For many years, scientists have been using a Cold War-era network of underwater microphones in the North Pacific to track baleen whale migrations which occur between August and December.
One whale always stands out, however: the "Christmas Whale."
Since 1989, researchers have been tracking this specific Blue Whale based on its distinct vocalizations.
Baleen whales have poor eyesight and cannot smell much underwater, so sounds are how they recognize one another, navigate, and find mates. But these vocalizations happen in very specific frequency ranges, depending on the species — between 10 and 31 hertz. The Christmas Whale, however, vocalizes at 52 hertz, which has been described as "bringing a piccolo to a tuba party."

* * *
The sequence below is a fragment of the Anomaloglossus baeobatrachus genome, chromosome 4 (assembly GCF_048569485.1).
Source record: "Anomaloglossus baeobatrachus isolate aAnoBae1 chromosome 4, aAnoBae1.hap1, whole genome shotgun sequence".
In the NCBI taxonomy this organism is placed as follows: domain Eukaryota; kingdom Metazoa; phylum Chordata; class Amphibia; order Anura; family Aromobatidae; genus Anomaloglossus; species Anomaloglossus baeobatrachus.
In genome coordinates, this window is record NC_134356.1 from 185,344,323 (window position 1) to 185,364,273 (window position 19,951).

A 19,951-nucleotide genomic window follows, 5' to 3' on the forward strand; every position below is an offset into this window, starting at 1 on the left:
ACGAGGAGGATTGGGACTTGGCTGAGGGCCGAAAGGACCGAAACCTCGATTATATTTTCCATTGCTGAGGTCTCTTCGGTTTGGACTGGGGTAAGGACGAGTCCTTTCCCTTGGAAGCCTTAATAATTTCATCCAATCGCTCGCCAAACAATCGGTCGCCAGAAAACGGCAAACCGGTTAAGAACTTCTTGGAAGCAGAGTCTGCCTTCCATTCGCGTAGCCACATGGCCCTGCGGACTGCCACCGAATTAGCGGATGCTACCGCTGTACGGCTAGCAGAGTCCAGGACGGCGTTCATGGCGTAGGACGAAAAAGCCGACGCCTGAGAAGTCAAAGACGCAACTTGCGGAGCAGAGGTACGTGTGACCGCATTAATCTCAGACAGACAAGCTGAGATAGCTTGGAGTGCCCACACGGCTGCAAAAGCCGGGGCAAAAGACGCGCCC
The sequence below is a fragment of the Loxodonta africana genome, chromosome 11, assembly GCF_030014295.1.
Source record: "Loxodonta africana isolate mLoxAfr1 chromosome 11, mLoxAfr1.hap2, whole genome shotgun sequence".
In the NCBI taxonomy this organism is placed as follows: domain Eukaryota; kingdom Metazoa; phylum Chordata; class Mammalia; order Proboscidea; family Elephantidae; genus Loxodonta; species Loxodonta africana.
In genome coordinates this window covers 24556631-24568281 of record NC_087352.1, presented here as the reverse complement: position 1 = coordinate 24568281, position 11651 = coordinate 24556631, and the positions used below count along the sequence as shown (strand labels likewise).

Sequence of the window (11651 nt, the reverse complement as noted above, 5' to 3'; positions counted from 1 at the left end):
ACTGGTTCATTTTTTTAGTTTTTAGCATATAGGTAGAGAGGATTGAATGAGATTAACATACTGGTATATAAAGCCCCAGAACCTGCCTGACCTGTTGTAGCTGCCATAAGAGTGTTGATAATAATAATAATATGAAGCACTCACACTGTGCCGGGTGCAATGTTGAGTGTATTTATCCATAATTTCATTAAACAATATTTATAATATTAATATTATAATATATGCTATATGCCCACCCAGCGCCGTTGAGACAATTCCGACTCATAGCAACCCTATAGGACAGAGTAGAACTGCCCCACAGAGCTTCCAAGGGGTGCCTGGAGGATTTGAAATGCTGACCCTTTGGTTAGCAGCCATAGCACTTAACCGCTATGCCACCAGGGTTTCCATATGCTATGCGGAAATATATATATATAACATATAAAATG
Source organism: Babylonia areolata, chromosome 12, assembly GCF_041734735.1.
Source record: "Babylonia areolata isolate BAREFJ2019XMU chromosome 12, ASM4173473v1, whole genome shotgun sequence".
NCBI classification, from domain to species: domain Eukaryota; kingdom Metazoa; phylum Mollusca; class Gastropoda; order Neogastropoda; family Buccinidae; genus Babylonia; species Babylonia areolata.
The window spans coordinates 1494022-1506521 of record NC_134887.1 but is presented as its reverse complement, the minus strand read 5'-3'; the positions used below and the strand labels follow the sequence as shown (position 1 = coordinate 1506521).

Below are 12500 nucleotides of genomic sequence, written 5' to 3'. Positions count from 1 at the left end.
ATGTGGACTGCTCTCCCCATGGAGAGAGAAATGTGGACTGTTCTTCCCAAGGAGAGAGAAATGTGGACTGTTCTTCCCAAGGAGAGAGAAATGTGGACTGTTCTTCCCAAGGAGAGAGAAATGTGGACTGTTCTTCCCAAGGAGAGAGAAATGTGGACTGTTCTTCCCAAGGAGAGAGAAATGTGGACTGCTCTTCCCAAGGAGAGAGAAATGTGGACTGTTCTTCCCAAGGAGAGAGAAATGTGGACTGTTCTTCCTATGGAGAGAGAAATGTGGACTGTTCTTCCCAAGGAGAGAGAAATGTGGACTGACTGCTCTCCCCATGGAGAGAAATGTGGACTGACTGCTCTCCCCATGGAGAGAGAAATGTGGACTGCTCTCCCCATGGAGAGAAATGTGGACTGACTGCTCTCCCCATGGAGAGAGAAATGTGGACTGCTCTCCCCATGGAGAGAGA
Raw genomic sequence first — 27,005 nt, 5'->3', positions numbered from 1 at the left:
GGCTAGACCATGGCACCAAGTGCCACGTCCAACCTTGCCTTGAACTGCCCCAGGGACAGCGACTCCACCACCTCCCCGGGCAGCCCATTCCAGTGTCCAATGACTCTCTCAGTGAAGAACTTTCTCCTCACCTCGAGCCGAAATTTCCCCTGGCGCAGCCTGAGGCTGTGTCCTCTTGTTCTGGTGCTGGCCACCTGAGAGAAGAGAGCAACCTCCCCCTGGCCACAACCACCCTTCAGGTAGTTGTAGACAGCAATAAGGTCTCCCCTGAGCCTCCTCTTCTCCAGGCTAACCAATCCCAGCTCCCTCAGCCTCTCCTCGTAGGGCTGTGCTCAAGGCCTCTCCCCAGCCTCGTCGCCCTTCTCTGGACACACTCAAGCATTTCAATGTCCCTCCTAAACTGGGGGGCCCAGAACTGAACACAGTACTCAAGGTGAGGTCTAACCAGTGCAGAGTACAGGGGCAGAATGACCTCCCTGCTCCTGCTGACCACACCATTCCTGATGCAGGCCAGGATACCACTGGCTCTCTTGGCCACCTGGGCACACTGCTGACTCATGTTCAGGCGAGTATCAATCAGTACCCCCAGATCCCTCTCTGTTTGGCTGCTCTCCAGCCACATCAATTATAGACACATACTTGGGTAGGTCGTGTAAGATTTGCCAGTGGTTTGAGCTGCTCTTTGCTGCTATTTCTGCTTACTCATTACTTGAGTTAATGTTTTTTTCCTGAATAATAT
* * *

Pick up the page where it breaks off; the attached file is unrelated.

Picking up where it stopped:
Over the last 25 years, the Christmas Whale -- 52 Blue -- has grown and matured, based on its voice deepening slightly, but it also seems to exist outside of any normal whale social system.
It travels alone, and its high-pitched pleas are never answered.
One possibility is that the mystery whale is a hybrid between two different species, though the pattern of behavior seems to indicate a Blue Whale. There are no other species of whale that could possibly cross with a Blue Whale, which is the largest animal that has ever existed in the history of the world.